From Toothpaste to Shampoo: Why Solid Cosmetics Could Be Making a Comeback
Have you tried switching to solid cosmetics? If not, then there's no time like the present, as these solid formats are the shape of the future when it comes to beauty routines.
It's out with shelves of bottles and endless ingredient lists, and in with new-gen shampoos, conditioners, toothpaste and soaps that are light on the packaging—and preservatives—for a revamped, 100 per cent-responsible beauty routine that's good for your skin and for the planet.
Old-school soap is where it's at
The move towards more responsible and environmentally respectful consumer habits can sometimes—in fact, often—mean taking a step backwards. And cosmetics are no exception, with the solid bars of soap used by our parents, grandparents and great-grandparents slowly creeping back into bathrooms in recent years. And for good reason, since these soaps—suitable for face and body—don't need any plastic packaging and are kind to skin, so long as you stick to natural varieties.
In fact, solid soaps contain virtually no water—unlike liquid shower gels—which is good news for the environment and which also means that there's no need for preservatives or chemical additives. With soap, the endless lists of ingredients typically found in standard shower gel labels are largely simplified—and generally more transparent—with a majority of raw and natural ingredients that are less likely to damage your health.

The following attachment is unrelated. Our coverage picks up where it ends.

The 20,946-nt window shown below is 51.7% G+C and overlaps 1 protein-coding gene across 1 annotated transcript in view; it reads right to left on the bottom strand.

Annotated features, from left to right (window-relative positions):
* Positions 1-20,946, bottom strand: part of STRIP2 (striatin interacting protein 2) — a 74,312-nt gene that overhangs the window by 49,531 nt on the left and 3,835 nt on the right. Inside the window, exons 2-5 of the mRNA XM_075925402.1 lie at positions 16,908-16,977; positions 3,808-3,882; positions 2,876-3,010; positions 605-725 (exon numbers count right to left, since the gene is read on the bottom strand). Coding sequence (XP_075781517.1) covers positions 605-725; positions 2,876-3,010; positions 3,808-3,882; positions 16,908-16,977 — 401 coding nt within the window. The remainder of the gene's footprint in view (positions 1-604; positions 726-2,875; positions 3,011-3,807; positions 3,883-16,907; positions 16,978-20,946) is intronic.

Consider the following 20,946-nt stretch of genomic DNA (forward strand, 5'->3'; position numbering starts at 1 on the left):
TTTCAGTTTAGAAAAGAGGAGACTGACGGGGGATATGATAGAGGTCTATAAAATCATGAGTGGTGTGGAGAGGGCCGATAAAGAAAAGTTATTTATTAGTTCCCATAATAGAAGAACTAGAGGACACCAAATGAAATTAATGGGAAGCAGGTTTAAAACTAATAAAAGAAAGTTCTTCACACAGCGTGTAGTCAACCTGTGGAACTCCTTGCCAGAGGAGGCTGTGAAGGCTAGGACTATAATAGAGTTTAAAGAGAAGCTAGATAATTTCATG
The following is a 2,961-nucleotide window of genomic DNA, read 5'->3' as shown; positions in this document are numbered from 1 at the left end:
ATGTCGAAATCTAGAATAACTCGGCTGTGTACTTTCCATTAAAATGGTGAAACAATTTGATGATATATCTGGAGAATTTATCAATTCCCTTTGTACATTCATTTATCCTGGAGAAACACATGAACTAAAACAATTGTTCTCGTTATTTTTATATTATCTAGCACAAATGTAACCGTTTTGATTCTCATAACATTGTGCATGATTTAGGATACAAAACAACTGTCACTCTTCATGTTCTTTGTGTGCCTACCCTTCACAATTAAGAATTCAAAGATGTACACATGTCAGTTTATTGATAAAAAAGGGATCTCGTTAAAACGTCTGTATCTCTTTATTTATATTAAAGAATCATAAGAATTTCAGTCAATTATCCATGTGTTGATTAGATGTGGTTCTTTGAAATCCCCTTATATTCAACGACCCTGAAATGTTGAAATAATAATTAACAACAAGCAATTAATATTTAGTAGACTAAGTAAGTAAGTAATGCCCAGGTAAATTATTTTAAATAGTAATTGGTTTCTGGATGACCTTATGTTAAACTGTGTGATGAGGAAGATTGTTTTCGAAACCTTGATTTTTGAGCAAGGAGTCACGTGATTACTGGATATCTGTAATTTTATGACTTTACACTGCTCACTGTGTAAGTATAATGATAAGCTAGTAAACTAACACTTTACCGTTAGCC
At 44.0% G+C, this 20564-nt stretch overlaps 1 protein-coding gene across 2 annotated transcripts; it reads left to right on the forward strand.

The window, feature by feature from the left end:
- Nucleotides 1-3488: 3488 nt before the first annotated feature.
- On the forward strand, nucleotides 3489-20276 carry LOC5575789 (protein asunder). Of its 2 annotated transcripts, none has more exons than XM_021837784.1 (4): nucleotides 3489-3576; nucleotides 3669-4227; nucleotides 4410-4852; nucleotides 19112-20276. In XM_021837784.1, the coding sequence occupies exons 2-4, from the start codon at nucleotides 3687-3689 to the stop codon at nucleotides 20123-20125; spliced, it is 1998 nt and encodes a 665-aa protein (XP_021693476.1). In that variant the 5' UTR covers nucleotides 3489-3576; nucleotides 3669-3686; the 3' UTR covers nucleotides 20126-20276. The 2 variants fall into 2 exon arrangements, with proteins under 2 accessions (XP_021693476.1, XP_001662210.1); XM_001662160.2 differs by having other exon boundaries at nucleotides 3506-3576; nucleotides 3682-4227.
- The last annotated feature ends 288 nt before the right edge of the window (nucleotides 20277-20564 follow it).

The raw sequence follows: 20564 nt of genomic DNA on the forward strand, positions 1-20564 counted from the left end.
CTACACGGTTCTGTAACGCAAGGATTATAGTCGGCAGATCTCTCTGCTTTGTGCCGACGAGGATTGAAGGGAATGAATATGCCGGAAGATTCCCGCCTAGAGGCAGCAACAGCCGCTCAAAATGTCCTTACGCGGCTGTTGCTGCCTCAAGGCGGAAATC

Another plus point is that the standard solid format is, by definition, portable. That can help cut unnecessary consumption because there's no need to buy special travel formats for trips away. Moreover, they're generally suitable for facial use with gentler formulations than body-specific versions.
Soap gets an update
Some of the oldest and best-known soaps are Aleppo soap and Marseille soap, which are mostly made from vegetable oils. Today, however, there's a slew of solid soaps to choose from, that are each more fun and original than the next. Forget your grandmother's dull old wash bars, as today's soaps come in all kinds of vibrant versions. And they don't have to rely on chemicals or potentially unhealthy ingredients to put the fun into bath-time—just look at the endless options from Lush, a brand known for its colourful solid cosmetics that come in all kinds of wacky shapes.
While there are plenty of options from specialist or niche brands (Lano, Seaweed Bath Co, Nubian Heritage etc.), recent months have also seen a growing number of launches from mainstream brands like Garnier (solid shampoos), and Love Beauty and Planet (soaps and shampoos). There's now enough choice out there to ensure everyone can find their own accessible solid beauty routine.
And soaps aren't the only products using this "innovative" format, since nearly everything in your bathroom cabinet can now be switched to solid, from face wash to shampoo and conditioner, not to mention makeup remover, deodorant and toothpaste. It can even be easy—and cheap —to make solid cosmetics yourself thanks to the many online tutorials.